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 The other night I was cooking in the kitchen while Maddie crawled happily around on the floor. My mom came in the front door and Madeleine’s ears perked up like a puppy’s at the sound of her Gamma’s voice. As Mom removed her coat and shoes outside of Maddie’s line of sight, my daughter began talking urgently to her and walking her way to the clear safety gate across the kitchen door. “Gamma! I’m here! I’m here! I’m here!” she seemed to chirp like a homing beacon, afraid Gamma wouldn’t find her. When Gamma came into view, Madeleine began prancing impatiently, arms stretched up, shrieking ecstatically when Mom picked her up.

My mom and Maddie are in the midst of a full-blown love affair and I couldn’t be happier. I’m well aware of how lucky I am to have family who is 1) so close by, and 2) so willing to help out. Madeleine’s over ten months old and we’ve never left her with a stranger; nor have we had to pay someone to watch her. And it’s largely thanks to my mom.

Believe me, I’m extraordinarily aware of how lucky we are.

easter2006_017.jpgMy mom’s over a couple times a week to play and hang out. She also helps with baby patrol on weekends while Brian and I get chores done and errands run. She’s another set of hands while dinner’s being cooked and served, another familiar face that knows how to read Maddie’s moods: she knows when Maddie’s ready to be put down for a nap and when she simply wants to cuddle, when she wants some space to crawl around and when she wants to be chased. I look at the three adults – me, Mom, and Brain - moving comfortably around the house together and think, “This is right.”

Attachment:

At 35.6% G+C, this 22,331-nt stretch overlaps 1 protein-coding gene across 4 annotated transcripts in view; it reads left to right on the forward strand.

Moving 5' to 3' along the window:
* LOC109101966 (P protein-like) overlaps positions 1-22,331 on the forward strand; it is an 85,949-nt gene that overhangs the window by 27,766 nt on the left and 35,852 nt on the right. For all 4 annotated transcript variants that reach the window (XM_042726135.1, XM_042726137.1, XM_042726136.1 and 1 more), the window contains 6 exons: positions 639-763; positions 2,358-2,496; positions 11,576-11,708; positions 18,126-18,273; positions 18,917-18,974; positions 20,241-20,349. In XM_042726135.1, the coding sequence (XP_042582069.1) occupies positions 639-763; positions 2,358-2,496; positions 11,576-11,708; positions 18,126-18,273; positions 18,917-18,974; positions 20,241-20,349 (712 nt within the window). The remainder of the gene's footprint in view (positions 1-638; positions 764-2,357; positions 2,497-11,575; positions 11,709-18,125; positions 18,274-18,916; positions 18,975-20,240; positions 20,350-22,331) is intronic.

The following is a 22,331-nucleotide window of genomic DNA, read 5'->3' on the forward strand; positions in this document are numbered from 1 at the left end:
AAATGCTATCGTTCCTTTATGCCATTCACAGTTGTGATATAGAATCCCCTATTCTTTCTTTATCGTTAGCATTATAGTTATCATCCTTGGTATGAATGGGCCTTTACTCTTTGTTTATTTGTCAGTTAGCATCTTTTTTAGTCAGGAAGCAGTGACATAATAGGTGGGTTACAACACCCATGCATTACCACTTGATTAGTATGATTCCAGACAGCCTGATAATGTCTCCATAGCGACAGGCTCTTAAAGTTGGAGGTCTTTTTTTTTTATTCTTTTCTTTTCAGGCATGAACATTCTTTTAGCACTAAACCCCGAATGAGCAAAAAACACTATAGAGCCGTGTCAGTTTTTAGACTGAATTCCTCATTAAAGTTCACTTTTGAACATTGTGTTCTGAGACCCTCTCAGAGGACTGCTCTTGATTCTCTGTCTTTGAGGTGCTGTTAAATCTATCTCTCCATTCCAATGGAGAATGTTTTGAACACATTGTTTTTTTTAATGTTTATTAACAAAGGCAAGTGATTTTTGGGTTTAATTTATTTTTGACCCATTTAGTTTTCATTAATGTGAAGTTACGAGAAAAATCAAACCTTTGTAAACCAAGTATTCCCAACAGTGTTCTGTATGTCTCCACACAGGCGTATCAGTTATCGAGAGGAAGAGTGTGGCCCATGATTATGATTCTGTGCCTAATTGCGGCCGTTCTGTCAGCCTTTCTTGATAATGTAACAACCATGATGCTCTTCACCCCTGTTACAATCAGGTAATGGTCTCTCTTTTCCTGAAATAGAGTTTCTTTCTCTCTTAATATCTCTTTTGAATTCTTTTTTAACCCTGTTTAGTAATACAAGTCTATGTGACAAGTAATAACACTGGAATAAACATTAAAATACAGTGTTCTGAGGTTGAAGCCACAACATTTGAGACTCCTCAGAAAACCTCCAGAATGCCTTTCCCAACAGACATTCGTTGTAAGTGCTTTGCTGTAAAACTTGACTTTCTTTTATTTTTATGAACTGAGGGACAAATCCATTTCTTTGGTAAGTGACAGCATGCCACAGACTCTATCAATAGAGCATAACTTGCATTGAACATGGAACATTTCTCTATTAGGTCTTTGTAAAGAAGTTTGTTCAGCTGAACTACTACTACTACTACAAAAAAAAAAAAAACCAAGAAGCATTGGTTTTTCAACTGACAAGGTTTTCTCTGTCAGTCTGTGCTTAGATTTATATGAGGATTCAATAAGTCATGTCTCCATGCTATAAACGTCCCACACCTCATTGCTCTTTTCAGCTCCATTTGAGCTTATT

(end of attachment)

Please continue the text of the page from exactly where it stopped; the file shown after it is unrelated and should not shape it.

Every generation believes they have the absolute best way to raise kids. We set out determined not to repeat our parents’ mistakes, to do things our own way. We read lots of books, or refuse to read any if that’s how things were done growing up. We micro-manage our kids’ time or go completely hands-off, depending on our own experiences. And sometimes we make such an effort to distance ourselves from our parents, to establish our own identities as child-raisers, that we step too far away from our roots, from our built-in support system.

Mom makes an effort to be an active part of Maddie’s life and it’s completely her choice. She’s told me she deliberately wants to be available to us as help when needed; her mom was extremely reluctant to help out and would never offer, though we lived with them through my babyhood. I picture my mom, 21 years old with an infant and a toddler, having to beg her mother to watch us while she went to teach class. And we lived in the same house.

I think my generation is benefiting from our parents learning the hard way how difficult it is to raise kids independently. My parents’ generation – the boomers - is full of people who had babies at young ages, rebelling against their parents and setting off on their own. My generation is by and large waiting longer to have babies; we’ve got successful careers established, we’re financially more sound, our marriages have been established longer, and so forth. But the bonus that comes with that is the bevy of newly-retired baby boomers-cum-grandparents, with more free time than their parents had and more sympathy and willingness than their parents exhibited.